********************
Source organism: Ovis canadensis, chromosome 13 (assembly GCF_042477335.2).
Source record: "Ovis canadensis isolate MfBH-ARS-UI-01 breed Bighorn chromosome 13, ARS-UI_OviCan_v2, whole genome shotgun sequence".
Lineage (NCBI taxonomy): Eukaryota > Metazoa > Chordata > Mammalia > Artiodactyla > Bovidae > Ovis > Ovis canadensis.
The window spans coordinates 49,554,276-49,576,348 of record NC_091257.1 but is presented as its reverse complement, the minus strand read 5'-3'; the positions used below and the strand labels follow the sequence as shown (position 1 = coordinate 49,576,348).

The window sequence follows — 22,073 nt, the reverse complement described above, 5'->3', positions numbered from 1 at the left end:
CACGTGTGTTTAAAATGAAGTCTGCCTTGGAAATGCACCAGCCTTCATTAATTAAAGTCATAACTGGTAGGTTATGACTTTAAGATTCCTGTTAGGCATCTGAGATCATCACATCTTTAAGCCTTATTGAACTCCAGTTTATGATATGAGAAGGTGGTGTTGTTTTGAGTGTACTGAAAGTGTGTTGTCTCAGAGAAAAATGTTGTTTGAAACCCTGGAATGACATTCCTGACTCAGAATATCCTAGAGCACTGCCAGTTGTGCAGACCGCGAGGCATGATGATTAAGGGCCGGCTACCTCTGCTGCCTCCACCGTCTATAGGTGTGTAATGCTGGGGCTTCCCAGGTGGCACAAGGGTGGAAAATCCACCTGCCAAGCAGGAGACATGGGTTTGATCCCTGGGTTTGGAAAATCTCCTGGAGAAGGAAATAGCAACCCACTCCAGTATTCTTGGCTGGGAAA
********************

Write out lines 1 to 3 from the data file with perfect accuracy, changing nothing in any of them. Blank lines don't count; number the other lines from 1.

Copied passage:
Source organism: Ovis canadensis, chromosome 13 (assembly GCF_042477335.2).
Source record: "Ovis canadensis isolate MfBH-ARS-UI-01 breed Bighorn chromosome 13, ARS-UI_OviCan_v2, whole genome shotgun sequence".
Lineage (NCBI taxonomy): Eukaryota > Metazoa > Chordata > Mammalia > Artiodactyla > Bovidae > Ovis > Ovis canadensis.